For a state trying rid itself of oil for good, Hawaii and its electricity customers have become the biggest beneficiaries of the slide in crude oil.
Retail power costs in the island state, the highest in the U.S., dropped 23 percent in June from a year earlier because of tumbling crude prices, the U.S. Energy Information Administration said this week. Hawaii relies on oil for more than two thirds of its power generation, the most by far of any state, and the price plunge from $100 a barrel in June 2014 to near $40 now has yielded the biggest savings to the state’s consumers.
“Hawaii’s petroleum-heavy bulk power system has benefited greatly from the large fall in world oil prices,” the EIA said in a monthly electricity report. June marked “the sixth month in row the state had the largest year-over-year drop.”
Hawaii still has the highest power costs in the country, though the gap is narrowing. The EIA estimated that retail revenues, a proxy for prices consumers pay, fell to 26.46 cents per kilowatt-hour in June from 34.46 cents the same time last year. By contrast, costs in Connecticut, now second highest in the U.S., rose 9 percent to 18.08 cents. The U.S. average is 10.64 cents.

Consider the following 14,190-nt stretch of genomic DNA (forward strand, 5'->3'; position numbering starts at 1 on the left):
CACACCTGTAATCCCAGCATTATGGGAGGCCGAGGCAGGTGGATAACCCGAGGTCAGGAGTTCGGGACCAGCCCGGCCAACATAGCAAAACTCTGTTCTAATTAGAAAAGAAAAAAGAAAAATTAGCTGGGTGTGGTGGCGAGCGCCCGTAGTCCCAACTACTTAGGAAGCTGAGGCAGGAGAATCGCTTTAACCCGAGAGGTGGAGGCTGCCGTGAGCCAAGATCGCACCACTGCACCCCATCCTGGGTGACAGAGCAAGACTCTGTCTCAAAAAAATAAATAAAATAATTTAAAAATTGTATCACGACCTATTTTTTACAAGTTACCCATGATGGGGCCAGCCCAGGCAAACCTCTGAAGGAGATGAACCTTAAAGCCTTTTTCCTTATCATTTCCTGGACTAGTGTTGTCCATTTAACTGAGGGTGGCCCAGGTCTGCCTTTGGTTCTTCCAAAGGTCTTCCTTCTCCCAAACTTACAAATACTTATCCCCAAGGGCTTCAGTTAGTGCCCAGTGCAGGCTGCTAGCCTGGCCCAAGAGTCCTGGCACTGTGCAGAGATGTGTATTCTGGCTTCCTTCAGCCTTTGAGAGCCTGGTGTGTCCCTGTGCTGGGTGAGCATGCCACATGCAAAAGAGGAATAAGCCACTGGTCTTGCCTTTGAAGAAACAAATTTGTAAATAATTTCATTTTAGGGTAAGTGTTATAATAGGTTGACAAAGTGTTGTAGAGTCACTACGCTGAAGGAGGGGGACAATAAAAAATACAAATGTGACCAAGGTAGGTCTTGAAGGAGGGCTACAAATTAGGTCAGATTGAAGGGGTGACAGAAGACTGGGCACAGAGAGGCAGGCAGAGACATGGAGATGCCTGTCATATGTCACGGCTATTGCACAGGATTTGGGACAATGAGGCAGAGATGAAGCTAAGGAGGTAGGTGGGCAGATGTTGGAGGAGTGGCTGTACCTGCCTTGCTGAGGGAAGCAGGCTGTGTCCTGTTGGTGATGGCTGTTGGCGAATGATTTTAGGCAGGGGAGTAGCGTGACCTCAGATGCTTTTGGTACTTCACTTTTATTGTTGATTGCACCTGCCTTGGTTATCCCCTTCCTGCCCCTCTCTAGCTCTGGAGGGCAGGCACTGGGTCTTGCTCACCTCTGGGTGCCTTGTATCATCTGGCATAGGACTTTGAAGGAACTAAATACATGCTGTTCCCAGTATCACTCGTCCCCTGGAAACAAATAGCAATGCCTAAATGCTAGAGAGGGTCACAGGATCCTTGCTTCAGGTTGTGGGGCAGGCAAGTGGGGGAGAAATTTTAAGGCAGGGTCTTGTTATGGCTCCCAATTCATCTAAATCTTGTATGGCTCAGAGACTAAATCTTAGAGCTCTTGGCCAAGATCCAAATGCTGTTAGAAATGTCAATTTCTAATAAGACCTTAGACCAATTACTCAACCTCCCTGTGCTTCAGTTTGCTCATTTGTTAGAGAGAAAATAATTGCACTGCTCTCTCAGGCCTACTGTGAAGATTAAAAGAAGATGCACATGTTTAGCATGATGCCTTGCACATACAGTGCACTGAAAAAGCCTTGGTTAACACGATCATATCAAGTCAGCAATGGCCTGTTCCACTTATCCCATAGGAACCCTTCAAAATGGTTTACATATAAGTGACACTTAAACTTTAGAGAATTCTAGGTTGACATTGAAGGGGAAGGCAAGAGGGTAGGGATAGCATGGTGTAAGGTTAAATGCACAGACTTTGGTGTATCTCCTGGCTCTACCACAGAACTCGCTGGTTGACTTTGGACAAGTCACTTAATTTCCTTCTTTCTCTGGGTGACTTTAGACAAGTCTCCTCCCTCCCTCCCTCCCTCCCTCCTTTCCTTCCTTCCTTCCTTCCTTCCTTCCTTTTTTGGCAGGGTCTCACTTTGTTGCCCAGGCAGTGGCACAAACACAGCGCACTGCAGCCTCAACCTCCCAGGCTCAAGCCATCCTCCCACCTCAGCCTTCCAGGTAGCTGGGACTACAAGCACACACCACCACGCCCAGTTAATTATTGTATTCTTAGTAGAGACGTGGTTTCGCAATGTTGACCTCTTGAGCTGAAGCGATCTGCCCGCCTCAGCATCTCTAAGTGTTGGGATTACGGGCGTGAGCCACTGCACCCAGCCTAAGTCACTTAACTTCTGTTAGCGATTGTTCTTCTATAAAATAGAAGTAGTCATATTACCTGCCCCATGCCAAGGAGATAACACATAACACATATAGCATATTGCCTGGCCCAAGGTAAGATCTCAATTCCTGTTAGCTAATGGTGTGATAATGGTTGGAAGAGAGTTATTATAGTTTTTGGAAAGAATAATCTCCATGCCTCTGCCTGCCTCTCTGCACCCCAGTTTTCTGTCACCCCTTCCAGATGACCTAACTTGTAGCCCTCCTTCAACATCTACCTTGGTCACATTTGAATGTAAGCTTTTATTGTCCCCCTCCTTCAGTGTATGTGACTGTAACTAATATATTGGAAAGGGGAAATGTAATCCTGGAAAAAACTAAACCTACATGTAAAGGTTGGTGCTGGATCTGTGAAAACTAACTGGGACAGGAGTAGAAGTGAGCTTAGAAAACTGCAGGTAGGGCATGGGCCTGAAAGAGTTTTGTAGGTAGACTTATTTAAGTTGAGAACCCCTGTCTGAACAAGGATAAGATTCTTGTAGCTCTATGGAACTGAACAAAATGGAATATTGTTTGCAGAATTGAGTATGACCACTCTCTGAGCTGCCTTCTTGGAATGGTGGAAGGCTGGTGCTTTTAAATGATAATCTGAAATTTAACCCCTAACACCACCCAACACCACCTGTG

Hawaii Governor David Ige said he no longer sees liquefied natural gas as a transitional fuel from oil to renewable sources to produce electricity, according to an Aug. 24 statement. The state wants power generation to be fueled 100 percent through renewables by 2045.
“Due to Hawaii’s power sector being so reliant on oil there appears to be considerable relief in the form of lower electricity rates resulting from falling crude prices,” Paul Patterson, a New York-based analyst for Glenrock Associates LLC, said by phone. “But who knows how long this pricing environment will last.”